A new group of roughly 300 Marines has arrived in Norway for a planned six-month rotation.
The Marines are with 2nd Battalion, 2nd Marines, based at Camp Lejeune, North Carolina, said Lt. Jacky Chow, a spokesman for Marine Rotational Force-Europe.
The first rotation of Marines left Norway at the end of August and has returned to Camp Lejeune, Chow said on Wednesday. The Marines’ time in Norway included cold weather training in Porsangmoen, which is less than 200 miles away from Russia.
The Norwegian government has approved six-month rotations of about 300 Marines in Norway through 2018.
The Marines also store military equipment in caves near Trondheim, Norway, to make sure that a Marine Air-Ground Task Force has what it needs for cold weather training, crisis response or a humanitarian assistance mission, said 2nd Lt. Brett Lazaroff, a spokesman for U.S. Marine Corps Forces Europe & Africa.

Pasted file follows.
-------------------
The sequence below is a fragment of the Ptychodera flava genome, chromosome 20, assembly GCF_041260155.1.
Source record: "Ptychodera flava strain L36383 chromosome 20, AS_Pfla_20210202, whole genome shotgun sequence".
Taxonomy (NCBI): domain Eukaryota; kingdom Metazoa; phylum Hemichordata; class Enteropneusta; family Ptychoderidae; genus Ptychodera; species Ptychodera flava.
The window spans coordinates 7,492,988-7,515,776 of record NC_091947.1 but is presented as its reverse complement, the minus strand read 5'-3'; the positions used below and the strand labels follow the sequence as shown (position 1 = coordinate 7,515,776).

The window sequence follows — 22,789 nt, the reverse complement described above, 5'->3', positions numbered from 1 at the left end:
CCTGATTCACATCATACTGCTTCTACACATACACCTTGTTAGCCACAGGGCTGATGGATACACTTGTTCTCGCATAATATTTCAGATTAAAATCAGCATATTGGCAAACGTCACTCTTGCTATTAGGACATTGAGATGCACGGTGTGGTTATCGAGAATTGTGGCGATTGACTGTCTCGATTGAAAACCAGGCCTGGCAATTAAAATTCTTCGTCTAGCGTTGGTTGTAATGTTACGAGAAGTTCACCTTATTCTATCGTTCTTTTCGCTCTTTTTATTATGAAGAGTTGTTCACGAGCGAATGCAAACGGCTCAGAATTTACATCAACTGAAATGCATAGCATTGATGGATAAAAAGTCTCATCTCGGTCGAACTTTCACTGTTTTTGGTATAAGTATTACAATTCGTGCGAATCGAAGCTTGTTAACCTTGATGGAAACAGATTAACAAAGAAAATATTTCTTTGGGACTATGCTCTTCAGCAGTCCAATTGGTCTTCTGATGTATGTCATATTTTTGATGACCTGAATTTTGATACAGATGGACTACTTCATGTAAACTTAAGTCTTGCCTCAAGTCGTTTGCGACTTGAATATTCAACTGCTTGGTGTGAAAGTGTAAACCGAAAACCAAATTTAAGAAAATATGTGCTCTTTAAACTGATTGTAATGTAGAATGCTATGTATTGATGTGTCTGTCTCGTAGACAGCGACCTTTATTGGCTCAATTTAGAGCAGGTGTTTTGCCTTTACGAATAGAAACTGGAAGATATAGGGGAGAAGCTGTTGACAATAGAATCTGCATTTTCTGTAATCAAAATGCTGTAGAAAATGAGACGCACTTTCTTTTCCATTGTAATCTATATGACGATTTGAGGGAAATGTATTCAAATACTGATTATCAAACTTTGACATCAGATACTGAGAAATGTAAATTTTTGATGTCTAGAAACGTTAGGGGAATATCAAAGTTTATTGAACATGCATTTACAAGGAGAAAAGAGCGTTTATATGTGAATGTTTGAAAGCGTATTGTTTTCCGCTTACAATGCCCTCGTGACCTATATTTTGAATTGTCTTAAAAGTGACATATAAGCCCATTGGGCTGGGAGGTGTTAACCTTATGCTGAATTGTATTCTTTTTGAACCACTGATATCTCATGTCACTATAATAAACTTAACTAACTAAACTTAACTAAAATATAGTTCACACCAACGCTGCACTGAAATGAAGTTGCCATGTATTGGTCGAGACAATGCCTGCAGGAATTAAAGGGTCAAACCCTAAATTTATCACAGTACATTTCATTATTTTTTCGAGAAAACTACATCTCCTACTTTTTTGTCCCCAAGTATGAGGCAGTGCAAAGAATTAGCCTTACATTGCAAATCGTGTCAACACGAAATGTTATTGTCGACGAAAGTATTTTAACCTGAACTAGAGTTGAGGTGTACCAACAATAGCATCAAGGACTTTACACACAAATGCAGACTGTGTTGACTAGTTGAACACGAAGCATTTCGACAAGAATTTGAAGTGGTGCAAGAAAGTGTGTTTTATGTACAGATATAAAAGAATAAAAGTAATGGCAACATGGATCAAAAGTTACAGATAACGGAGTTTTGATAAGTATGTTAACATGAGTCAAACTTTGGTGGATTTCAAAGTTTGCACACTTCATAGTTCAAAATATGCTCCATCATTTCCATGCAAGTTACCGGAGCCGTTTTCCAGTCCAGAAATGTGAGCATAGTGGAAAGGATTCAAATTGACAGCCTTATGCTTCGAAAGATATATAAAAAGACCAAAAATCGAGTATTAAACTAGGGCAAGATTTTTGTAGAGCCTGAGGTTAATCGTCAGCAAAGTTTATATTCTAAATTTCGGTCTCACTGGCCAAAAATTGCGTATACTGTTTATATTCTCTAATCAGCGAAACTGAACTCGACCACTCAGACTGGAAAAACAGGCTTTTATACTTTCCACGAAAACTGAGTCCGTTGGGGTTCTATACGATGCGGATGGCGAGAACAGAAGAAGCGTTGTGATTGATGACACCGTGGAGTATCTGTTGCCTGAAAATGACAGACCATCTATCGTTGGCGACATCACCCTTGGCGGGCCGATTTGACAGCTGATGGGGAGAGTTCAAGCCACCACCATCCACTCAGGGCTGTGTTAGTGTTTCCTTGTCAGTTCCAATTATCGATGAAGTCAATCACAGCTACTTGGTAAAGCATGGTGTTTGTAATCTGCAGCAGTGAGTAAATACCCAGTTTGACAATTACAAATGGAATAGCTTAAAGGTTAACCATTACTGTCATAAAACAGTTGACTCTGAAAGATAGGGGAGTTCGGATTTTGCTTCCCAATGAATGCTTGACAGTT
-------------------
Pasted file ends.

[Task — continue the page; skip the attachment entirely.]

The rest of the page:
About 300 Marines are learning how to shoot and move in Norway's mountains.
Equipment in the caves is often used for training missions in Europe, such as the most recent Saber Strike exercise in Latvia, which included Marine M1A1 Abrams tanks, LAV-25 light armored vehicles and M777 howitzers, Lazaroff told Marine Corps Times.
But the question of how the Marines would get to and move their equipment in a fast breaking crisis ― such as a war with Russia ― remains, said Ian Brzezinski, who served as deputy assistant secretary of defense for Europe and NATO policy from 2001 to 2005.
Russian submarines, aircraft and missiles could attack NATO military and merchant shipping in the North Atlantic and Baltic Sea, Brzezinski said. If the seas become hotly contested, another question is whether Sweden would allow the Marines to use its territory to move its equipment to the Baltic States.